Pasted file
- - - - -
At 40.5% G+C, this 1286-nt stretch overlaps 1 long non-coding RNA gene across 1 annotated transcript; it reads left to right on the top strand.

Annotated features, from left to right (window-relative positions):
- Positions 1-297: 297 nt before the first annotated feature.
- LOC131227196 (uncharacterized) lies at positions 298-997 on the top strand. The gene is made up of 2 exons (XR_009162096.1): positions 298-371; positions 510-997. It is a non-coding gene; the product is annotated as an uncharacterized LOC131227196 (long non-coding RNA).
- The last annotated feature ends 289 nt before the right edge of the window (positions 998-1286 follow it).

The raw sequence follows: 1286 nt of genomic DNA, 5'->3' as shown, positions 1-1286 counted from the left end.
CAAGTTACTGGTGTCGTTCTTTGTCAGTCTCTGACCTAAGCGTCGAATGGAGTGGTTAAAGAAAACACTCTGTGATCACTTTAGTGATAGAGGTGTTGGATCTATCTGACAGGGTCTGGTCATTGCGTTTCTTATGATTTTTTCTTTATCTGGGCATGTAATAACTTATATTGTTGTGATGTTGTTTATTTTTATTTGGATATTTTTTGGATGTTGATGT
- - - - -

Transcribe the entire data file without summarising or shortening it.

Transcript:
At 40.5% G+C, this 1286-nt stretch overlaps 1 long non-coding RNA gene across 1 annotated transcript; it reads left to right on the top strand.

Annotated features, from left to right (window-relative positions):
- Positions 1-297: 297 nt before the first annotated feature.
- LOC131227196 (uncharacterized) lies at positions 298-997 on the top strand. The gene is made up of 2 exons (XR_009162096.1): positions 298-371; positions 510-997. It is a non-coding gene; the product is annotated as an uncharacterized LOC131227196 (long non-coding RNA).
- The last annotated feature ends 289 nt before the right edge of the window (positions 998-1286 follow it).

The raw sequence follows: 1286 nt of genomic DNA, 5'->3' as shown, positions 1-1286 counted from the left end.
CAAGTTACTGGTGTCGTTCTTTGTCAGTCTCTGACCTAAGCGTCGAATGGAGTGGTTAAAGAAAACACTCTGTGATCACTTTAGTGATAGAGGTGTTGGATCTATCTGACAGGGTCTGGTCATTGCGTTTCTTATGATTTTTTCTTTATCTGGGCATGTAATAACTTATATTGTTGTGATGTTGTTTATTTTTATTTGGATATTTTTTGGATGTTGATGT